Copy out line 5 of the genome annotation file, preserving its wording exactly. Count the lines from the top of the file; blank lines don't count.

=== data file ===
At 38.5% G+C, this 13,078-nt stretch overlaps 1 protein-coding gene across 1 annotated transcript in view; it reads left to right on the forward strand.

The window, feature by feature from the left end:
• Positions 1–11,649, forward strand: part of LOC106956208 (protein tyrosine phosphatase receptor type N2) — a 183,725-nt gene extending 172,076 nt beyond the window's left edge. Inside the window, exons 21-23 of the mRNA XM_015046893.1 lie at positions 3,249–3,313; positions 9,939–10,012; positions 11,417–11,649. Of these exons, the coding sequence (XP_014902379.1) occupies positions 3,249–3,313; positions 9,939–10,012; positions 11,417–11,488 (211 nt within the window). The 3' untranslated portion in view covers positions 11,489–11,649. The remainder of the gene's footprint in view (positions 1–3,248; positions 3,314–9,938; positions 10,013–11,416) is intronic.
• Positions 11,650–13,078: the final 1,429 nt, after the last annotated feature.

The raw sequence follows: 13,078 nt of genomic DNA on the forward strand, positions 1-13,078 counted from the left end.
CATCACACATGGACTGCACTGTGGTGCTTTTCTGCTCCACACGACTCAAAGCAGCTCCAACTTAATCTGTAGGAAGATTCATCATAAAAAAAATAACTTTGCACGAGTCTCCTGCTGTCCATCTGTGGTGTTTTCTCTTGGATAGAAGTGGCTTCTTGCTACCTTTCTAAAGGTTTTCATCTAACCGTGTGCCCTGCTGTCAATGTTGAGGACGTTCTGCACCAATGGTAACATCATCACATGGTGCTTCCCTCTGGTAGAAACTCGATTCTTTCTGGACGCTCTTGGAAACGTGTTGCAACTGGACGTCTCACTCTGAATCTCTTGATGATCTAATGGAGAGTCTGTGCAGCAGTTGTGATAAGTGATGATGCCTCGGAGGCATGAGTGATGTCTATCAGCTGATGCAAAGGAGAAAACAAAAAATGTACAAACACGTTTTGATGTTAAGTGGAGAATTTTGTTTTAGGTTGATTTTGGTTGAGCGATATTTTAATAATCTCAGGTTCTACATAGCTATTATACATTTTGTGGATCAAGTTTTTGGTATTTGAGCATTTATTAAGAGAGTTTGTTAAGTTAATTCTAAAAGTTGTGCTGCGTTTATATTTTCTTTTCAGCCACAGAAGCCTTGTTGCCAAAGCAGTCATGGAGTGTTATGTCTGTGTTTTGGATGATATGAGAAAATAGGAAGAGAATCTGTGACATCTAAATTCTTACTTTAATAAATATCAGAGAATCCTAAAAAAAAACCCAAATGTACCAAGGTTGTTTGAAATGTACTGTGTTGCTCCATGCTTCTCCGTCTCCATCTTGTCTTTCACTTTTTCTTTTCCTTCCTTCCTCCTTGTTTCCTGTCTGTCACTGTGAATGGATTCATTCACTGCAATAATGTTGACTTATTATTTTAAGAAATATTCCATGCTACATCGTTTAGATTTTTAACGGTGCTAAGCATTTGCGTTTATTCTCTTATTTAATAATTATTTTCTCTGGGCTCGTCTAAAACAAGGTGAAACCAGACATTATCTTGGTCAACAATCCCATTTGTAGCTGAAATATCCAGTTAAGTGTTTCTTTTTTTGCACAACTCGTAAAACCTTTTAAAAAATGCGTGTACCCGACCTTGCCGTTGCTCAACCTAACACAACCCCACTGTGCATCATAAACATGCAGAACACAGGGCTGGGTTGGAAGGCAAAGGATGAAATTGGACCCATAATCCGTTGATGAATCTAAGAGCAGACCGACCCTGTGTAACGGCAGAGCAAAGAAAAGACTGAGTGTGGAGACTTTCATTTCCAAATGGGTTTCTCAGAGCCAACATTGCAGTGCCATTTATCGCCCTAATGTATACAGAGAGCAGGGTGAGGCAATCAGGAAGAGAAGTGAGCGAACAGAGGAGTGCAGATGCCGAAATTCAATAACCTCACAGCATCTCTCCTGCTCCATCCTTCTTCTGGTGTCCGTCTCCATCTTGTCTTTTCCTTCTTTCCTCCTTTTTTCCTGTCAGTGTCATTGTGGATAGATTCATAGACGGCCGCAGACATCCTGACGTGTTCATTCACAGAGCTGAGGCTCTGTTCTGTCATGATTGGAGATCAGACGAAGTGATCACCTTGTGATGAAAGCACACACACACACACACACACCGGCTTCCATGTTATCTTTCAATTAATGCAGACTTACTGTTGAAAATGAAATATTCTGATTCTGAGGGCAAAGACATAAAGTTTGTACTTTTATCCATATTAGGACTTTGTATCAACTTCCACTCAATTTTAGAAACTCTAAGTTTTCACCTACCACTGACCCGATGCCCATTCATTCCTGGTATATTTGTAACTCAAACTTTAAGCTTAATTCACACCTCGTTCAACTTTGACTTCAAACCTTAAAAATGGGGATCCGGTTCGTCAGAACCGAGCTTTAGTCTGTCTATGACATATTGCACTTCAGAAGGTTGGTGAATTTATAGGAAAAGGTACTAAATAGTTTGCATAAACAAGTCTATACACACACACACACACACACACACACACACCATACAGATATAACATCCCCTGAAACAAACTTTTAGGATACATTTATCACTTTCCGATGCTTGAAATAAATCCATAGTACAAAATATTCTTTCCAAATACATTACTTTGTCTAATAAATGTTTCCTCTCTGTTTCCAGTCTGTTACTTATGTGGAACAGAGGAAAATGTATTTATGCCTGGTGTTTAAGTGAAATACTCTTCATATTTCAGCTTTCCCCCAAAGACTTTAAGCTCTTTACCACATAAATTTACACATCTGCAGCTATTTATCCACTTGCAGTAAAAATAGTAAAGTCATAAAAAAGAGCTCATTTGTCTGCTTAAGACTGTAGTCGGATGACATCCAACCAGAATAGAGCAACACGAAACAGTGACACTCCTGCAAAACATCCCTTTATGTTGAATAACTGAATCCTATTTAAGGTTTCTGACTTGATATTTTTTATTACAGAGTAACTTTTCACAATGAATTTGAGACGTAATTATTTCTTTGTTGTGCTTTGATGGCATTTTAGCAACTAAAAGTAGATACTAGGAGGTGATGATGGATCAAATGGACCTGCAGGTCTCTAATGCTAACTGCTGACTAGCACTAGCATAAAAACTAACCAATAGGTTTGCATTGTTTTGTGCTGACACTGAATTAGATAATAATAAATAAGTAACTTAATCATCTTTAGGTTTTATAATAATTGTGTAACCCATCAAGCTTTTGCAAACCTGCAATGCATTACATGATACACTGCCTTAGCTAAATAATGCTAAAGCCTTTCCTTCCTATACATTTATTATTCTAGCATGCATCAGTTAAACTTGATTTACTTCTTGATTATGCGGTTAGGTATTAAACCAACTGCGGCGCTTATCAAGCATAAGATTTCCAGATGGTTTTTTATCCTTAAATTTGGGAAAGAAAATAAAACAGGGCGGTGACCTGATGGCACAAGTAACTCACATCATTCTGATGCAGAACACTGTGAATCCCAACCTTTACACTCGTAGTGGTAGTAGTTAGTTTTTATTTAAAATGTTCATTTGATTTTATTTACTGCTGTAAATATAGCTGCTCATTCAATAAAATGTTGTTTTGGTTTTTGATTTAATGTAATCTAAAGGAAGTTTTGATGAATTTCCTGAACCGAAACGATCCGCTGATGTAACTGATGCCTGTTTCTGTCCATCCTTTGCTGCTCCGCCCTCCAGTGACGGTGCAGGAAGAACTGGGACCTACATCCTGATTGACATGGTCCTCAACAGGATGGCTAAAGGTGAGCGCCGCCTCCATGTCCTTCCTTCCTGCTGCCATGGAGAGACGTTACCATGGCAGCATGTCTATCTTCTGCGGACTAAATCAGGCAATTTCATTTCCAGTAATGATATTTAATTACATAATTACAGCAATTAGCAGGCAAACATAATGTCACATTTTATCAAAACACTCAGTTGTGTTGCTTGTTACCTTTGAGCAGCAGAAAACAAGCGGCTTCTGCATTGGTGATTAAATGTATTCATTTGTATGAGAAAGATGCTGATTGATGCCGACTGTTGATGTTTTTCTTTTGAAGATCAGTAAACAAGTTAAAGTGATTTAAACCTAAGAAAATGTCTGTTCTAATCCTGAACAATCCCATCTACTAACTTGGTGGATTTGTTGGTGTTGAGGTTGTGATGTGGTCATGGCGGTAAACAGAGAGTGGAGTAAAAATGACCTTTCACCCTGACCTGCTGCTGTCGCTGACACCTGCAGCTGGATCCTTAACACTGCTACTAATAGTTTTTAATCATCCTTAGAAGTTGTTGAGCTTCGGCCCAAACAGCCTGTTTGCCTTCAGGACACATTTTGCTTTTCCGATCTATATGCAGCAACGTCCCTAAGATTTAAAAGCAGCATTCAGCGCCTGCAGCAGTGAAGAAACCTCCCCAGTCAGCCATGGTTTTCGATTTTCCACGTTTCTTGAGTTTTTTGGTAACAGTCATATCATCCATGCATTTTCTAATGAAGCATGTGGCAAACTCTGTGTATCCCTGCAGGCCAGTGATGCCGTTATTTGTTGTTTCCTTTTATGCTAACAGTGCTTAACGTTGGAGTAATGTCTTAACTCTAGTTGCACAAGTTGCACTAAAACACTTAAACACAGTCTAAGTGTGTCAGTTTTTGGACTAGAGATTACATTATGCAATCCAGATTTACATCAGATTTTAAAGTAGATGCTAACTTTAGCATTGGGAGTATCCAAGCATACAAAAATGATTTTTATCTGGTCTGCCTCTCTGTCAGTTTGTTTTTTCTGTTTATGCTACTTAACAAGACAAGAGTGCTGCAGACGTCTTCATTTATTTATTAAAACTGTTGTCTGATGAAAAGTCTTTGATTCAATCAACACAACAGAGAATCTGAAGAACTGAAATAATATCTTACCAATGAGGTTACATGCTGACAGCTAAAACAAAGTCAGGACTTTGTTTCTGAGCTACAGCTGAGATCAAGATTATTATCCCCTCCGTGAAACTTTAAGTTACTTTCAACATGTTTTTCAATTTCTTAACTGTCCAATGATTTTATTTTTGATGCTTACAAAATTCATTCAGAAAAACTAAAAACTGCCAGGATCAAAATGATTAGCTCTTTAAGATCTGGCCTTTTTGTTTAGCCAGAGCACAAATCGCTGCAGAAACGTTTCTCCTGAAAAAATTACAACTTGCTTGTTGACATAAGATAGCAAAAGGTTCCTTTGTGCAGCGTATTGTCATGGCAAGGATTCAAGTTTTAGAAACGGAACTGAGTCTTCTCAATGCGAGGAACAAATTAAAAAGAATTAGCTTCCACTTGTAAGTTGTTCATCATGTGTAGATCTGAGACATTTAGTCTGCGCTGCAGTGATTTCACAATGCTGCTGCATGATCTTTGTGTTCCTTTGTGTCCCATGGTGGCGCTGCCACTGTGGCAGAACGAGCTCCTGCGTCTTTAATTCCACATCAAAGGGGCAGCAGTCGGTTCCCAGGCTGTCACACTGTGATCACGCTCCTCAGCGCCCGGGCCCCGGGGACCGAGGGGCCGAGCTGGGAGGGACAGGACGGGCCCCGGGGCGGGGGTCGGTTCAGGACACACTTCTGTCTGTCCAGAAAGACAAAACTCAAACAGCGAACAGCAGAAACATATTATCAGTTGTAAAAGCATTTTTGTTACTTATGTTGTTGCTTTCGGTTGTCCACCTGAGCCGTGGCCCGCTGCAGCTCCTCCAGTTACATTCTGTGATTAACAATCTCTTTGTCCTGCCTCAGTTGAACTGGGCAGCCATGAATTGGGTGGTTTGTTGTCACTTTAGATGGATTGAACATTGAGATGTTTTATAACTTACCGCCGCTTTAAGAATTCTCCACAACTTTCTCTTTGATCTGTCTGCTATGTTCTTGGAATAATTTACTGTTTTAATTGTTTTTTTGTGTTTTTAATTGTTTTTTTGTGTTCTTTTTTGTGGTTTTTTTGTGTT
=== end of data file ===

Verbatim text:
The raw sequence follows: 13,078 nt of genomic DNA on the forward strand, positions 1-13,078 counted from the left end.